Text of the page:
What is STIR/SHAKEN
STIR/SHAKEN is a set of protocols and procedures intended to counteract caller ID spoofing on public telephone networks. Caller ID spoofing involves masking the caller's identity or making it appear that the call is coming from a legitimate source, such as a local phone number or a well-known organization. This type of spoofing is often used by robocallers and is common for calls made through voice-over-IP (VoIP) systems, which can be located anywhere in the world. STIR, or Secure Telephony Identity Revisited, is a protocol for providing calling party information with a digital signature that can be produced and verified at various locations. SHAKEN, or Secure Handling of Asserted information using Tokens, focuses on how STIR can be implemented within carrier networks and addresses deployability. While STIR focuses on end devices, SHAKEN focuses on the carrier network.
The following guide applies for VoipNow version 5.6.0 M1 or higher.
How STIR/SHAKEN works
STIR/SHAKEN uses digital certificates based on public key cryptography to ensure that the calling number of a telephone call is secure. In essence, each telephony service provider obtains a digital certificate from a trusted certificate authority, which allows the called party to verify that the calling number is legitimate and has not been faked. In simpler terms, the certificate technology enables the called party to confirm that the calling number is accurate and not a spoof.
The following call flow diagram illustrates how STIR/SHAKEN works.
1. The originating service provider receives a SIP Invite and determines how to certify the call:
- Full Attestation (A) - The service provider authenticates the calling party AND confirms they are authorized to use this number.
- Partial Attestation (B) - The service provider verifies the call origination but cannot confirm that the call source is authorized to use the calling number. An example would be a calling number from behind an enterprise PBX.
- Gateway Attestation (C) - The service provider authenticates the call’s origin but cannot verify the source. An example would be a call received from an international gateway.
2. The service provider creates a SIP identity header and adds it to the Invite that it sends on the egress side.
3. The terminating service provider verifies the identity header and decides what to do with the call. It can also add a verstat string in the PAI header, which means that the call was already verified.
How STIR/SHAKEN works with VoipNow
For VoipNow, the authentication functionality is developed in Kamailio and the verification functionality is developed in Asterisk.
To be able to sign calls with an Identify Header you will need a private key and a certificate from an authorized STI-CA (Secure Telephone Identity Certification Authority). The list with approved certification authorities is published here. The process of obtaining the certificate may differ from one company from another, but all of them will require that the service provider has been assigned an OCN. Further details about the paper work that needs to be completed is available here.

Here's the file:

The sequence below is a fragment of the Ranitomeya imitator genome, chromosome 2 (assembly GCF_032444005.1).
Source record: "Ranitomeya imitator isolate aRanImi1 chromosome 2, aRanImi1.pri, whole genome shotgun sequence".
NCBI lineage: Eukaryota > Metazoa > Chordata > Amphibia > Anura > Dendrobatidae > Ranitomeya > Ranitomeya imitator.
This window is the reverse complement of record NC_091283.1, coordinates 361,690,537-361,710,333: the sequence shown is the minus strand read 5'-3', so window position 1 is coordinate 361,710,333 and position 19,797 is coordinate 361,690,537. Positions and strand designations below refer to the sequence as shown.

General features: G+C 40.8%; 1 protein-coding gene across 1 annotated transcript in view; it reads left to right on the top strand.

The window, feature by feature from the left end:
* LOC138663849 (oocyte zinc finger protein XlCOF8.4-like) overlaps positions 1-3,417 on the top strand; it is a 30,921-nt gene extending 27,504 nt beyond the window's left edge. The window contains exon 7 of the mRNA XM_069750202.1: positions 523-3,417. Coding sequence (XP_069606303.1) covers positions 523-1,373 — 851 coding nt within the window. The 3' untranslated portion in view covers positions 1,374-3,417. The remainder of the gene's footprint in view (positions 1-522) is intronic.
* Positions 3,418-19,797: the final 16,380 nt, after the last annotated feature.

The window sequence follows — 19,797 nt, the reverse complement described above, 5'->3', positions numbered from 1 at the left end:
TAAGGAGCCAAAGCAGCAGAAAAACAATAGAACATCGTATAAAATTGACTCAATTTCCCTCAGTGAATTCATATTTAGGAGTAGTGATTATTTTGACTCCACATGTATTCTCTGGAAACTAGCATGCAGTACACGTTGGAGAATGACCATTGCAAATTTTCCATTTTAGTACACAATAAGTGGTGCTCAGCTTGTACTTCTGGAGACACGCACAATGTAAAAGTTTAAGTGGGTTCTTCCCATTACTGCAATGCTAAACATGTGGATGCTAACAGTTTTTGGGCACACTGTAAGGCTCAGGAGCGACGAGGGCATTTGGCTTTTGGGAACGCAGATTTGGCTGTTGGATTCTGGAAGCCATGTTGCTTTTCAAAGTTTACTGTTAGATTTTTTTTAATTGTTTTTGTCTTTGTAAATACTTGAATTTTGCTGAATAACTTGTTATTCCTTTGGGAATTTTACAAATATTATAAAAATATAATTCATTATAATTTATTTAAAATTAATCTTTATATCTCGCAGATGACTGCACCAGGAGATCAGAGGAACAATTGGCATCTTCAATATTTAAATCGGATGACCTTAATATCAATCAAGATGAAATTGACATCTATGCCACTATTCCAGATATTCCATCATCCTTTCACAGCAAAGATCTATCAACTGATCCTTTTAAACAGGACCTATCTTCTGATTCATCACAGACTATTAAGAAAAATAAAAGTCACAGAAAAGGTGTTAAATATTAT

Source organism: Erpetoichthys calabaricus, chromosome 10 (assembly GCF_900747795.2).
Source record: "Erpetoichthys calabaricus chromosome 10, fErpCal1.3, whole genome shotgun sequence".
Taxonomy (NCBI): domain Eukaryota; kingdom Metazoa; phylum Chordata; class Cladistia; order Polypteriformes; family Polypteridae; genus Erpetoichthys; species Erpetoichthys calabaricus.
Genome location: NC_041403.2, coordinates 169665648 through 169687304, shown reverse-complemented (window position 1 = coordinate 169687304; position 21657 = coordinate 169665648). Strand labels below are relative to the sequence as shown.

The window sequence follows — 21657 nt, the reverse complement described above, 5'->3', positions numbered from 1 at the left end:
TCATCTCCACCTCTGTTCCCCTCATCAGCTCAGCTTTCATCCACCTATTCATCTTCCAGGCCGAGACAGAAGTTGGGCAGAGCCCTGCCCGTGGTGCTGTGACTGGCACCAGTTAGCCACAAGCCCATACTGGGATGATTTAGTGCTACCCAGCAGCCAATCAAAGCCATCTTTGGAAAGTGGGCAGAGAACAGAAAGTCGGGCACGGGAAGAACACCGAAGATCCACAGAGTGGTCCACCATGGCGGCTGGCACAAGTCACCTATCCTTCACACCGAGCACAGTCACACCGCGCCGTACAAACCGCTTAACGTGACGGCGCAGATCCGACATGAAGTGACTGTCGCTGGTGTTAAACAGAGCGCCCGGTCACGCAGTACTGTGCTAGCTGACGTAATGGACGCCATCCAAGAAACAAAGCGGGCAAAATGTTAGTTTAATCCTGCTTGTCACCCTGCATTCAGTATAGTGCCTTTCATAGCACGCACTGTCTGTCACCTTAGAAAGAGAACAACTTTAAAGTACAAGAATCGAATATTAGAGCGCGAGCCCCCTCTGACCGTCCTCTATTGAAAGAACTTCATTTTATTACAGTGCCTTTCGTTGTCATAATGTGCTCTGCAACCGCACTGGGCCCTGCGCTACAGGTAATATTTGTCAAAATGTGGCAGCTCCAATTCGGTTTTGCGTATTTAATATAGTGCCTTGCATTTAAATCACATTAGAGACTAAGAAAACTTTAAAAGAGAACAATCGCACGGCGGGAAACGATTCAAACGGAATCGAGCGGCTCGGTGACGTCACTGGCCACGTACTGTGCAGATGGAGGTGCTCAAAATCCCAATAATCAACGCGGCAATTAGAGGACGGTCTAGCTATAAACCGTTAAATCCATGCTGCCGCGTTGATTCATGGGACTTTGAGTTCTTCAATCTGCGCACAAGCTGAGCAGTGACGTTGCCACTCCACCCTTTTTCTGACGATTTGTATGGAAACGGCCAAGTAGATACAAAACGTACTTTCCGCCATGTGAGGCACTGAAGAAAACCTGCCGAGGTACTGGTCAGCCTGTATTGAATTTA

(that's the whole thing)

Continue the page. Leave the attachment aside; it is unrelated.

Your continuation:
You can verify if a private key matches the certificate with the following command.
1. Copy the private key, which you generated with the help of your Certificate Administrator and make sure it has the correct permissions:
2.Edit the following lines in /etc/kamailio/kamailio.cfg to enable STIR/SHAKEN. The result should look like this.
3.Make sure that the following lines in the kamailio.cfg include the correct path for the private key /etc/voipnow/certs/sip/priv-key.pem.
4. Edit the kamailio.cfg to add the URL from the Certificate Repository where your certificate is hosted. You will need to replace "url_to_be_added" with the URL provide by the CA.
5.Restart the Kamailio service.
You should be able to see the identity header in an Invite if you make a test call:
VoipNow will process all calls by default without taking into account if the Identity header is missing, present or fails the identity_check. The default action is set to PASS.
When a call arrives on the system, there are three possible identity_check outcomes:
- identity_missing - The Identity header is completely missing
- identity_check_ok - The Identity header contains a valid identity.
- identity_check_failed -The Identity header exists, but the identity is incomplete or invalid.
There are three actions the server can take :
- PASS - Just pass the call forward regardless of the identity check.
- STOP - Drop the call. In the call history, such a call will have the status NOT ALLOWED.
- ALERT - Alert the user by altering the callerid name. You can set values in [alert] section for every identity check outcome: missing_prefix, missing_suffix, check_ok_prefix, check_ok_suffix, check_failed_prefix, check_failed_suffix.
To change the default setup, you will need to follow these steps:
1.Go to file /etc/asterisk/stir_shaken.conf, section identity_check to specify behavior and setup PASS, STOP or ALERT according to your needs.
2.Restart the asterisk service:
3.Install chain root certificate from CA by copying the CA certificates that are found here in /etc/pki/ca-trust/source/anchors/.
A new certificate file needs to be created for every company name from the pdf file to make sure that calls signed with all the STI-CAs can be verified. Below is an example for a root certificate named comcast.pem belonging to the Comcast company that has the correct format.
4.Refresh the CA certificate used by the server:
5.Reload the asterisk stir shaken config:
In the asterisk console, you should be able to see something like this if the verification works:
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